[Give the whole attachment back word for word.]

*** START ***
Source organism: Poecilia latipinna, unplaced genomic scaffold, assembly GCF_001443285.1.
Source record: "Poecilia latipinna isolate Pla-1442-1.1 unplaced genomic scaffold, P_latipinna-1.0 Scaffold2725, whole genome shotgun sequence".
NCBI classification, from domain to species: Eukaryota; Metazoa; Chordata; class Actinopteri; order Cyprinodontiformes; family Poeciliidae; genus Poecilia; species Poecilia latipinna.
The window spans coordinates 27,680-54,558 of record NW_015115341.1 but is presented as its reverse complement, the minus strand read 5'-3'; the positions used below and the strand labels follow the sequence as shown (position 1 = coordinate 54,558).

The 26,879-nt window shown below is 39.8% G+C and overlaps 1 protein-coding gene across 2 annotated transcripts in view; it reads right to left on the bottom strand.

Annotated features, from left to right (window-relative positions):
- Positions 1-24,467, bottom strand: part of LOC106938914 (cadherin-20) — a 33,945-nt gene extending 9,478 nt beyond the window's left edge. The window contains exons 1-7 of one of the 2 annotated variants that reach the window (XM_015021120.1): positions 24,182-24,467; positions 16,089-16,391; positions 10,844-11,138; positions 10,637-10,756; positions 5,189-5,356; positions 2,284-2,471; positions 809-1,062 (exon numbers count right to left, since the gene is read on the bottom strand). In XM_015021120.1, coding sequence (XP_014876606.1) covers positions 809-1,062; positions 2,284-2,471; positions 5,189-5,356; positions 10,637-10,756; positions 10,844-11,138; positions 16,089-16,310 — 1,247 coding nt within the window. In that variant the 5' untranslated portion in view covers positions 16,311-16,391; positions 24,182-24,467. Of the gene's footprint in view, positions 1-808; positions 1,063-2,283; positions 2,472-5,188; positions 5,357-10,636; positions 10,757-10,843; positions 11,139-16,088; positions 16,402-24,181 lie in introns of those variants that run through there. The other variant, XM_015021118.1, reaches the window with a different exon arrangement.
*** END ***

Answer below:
Source organism: Poecilia latipinna, unplaced genomic scaffold, assembly GCF_001443285.1.
Source record: "Poecilia latipinna isolate Pla-1442-1.1 unplaced genomic scaffold, P_latipinna-1.0 Scaffold2725, whole genome shotgun sequence".
NCBI classification, from domain to species: Eukaryota; Metazoa; Chordata; class Actinopteri; order Cyprinodontiformes; family Poeciliidae; genus Poecilia; species Poecilia latipinna.
The window spans coordinates 27,680-54,558 of record NW_015115341.1 but is presented as its reverse complement, the minus strand read 5'-3'; the positions used below and the strand labels follow the sequence as shown (position 1 = coordinate 54,558).

The 26,879-nt window shown below is 39.8% G+C and overlaps 1 protein-coding gene across 2 annotated transcripts in view; it reads right to left on the bottom strand.

Annotated features, from left to right (window-relative positions):
- Positions 1-24,467, bottom strand: part of LOC106938914 (cadherin-20) — a 33,945-nt gene extending 9,478 nt beyond the window's left edge. The window contains exons 1-7 of one of the 2 annotated variants that reach the window (XM_015021120.1): positions 24,182-24,467; positions 16,089-16,391; positions 10,844-11,138; positions 10,637-10,756; positions 5,189-5,356; positions 2,284-2,471; positions 809-1,062 (exon numbers count right to left, since the gene is read on the bottom strand). In XM_015021120.1, coding sequence (XP_014876606.1) covers positions 809-1,062; positions 2,284-2,471; positions 5,189-5,356; positions 10,637-10,756; positions 10,844-11,138; positions 16,089-16,310 — 1,247 coding nt within the window. In that variant the 5' untranslated portion in view covers positions 16,311-16,391; positions 24,182-24,467. Of the gene's footprint in view, positions 1-808; positions 1,063-2,283; positions 2,472-5,188; positions 5,357-10,636; positions 10,757-10,843; positions 11,139-16,088; positions 16,402-24,181 lie in introns of those variants that run through there. The other variant, XM_015021118.1, reaches the window with a different exon arrangement.